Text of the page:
We used the annual rate of seedling establishment in the seedling plots to estimate adult fecundity per light patch level (it should be noted that mangroves do not form a seed bank). Fecundity was quantified as the average number of new seedlings produced per adult per light patch per year. It was calculated as follows: (i) we estimated an allometric relationship between tree crown area and trunk d.b.h. (López-Hoffman 2003); (ii) we assumed that an individual's fecundity was proportional to its crown area; (iii) we estimated each tree's percentage of the total canopy area in the permanent plots; (iv) we estimated total annual seedling establishment in the permanent plots (independent of light level); (v) we multiplied each tree's proportion of total permanent plot crown area by the total annual seedling establishment in the permanent plots to estimate each tree's annual fecundity; (vi) we apportioned each tree's annual fecundity to each light patch level according to the frequency of that light level (see previous section); and (vii) we averaged the contributions of trees in each size class to each light patch type to obtain size and patch-specific fecundity rates.

The probabilities of survivorship and progression were analysed using general linear models (GLIM 3.77, Royal Statistical Society, London, UK). We used a logit link function and a binomial error. Rescaled procedure was applied when over-dispersion was detected (Crawley 1993). anovas of growth and seedling establishment rates were analysed with Data Desk 6.1 (Data Description Inc., 1997; Ithaca, NY, USA). We simulated size-time growth trajectories for juveniles and adults using a method based on annual growth increment data proposed by Lieberman & Lieberman (1985). For this analysis, we used adult d.b.h. growth. Because some juveniles were shorter than breast height, we simulated their growth trajectories using ground-level diameter growth from 0 to 4 cm. Given the species’ allometry, a ground-level diameter of 4 cm roughly translates to a d.b.h. of 2 cm.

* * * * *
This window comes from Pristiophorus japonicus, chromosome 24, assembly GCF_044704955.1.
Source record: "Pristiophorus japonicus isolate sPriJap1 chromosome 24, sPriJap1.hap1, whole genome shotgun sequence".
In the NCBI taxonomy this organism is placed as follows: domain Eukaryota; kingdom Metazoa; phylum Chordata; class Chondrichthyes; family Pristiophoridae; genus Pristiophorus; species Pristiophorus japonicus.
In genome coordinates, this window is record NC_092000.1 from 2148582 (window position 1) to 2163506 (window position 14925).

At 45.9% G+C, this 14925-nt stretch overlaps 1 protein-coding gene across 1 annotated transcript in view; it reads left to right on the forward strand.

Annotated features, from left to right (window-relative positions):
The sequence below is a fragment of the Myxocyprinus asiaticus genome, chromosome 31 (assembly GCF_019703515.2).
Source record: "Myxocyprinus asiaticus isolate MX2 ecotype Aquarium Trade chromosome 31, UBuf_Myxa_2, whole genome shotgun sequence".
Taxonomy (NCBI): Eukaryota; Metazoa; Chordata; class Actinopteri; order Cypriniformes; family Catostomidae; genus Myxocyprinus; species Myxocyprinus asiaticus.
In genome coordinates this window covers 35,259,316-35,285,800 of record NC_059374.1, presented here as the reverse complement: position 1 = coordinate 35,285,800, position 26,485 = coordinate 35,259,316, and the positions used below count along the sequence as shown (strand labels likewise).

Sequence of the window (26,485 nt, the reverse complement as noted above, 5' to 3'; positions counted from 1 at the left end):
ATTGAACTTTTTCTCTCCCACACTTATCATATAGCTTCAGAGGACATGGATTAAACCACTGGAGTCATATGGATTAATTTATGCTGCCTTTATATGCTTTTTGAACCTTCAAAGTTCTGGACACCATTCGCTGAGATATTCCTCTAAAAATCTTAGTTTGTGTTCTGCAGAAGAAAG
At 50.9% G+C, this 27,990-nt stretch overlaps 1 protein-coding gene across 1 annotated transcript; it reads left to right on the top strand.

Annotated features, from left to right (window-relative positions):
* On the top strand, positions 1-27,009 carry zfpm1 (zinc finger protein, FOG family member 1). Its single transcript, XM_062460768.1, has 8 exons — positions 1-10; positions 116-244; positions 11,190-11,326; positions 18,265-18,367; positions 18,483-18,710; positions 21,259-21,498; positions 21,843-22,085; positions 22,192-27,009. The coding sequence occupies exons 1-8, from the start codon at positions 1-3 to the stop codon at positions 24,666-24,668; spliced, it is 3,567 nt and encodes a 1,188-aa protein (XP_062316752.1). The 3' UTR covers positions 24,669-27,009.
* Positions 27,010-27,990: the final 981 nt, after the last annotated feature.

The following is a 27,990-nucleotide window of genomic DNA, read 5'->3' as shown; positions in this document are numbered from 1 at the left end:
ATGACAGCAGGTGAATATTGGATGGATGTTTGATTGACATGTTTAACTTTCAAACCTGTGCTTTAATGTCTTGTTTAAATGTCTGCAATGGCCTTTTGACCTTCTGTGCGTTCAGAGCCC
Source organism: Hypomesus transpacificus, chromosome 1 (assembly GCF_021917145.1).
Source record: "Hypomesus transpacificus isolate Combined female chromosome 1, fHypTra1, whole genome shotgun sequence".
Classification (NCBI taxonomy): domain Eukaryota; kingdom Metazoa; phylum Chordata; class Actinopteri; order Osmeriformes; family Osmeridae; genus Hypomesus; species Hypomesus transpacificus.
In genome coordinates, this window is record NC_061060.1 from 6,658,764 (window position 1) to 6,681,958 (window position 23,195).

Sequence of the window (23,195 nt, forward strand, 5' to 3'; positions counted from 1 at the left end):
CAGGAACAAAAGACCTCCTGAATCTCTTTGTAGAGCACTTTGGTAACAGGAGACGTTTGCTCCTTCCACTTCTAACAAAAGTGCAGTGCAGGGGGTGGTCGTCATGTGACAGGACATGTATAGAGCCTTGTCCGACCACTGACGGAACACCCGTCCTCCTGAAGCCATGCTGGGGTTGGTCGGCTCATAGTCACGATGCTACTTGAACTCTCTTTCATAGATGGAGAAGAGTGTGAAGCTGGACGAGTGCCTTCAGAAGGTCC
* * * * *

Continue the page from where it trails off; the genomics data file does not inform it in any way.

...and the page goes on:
model description

To integrate seedling demography with patch dynamics, we used projection models where the seedling transition probabilities were patch-specific and discrete Markov chain models to describe forest light patch dynamics. The Markov model has the form:

  • image(eqn 1)

where, αk (t) defines the area per forest patch type k at time t, dkl is the probability of patch type l changing to patch type k, αl is the area in light patch type l at time t−1, and r is the number of forest patch types.

Population projection matrices have the form: vt+ 1 =M × vt where vt is a vector representing the population stage structure at time t, vt+ 1 is the population stage structure after one unit of time, and M is a square matrix containing the transition rate averages for each stage class. The elements of M, pji, are the contributions per individual in stage i to stage j in the next time step. The population growth rate, λ, is the largest positive eigenvalue of M (Caswell 2001).

In non-matrix form, the population projection equation for juvenile and adult individuals in stage i, assumed to be independent of patch dynamics, is:

  • image(eqn 2)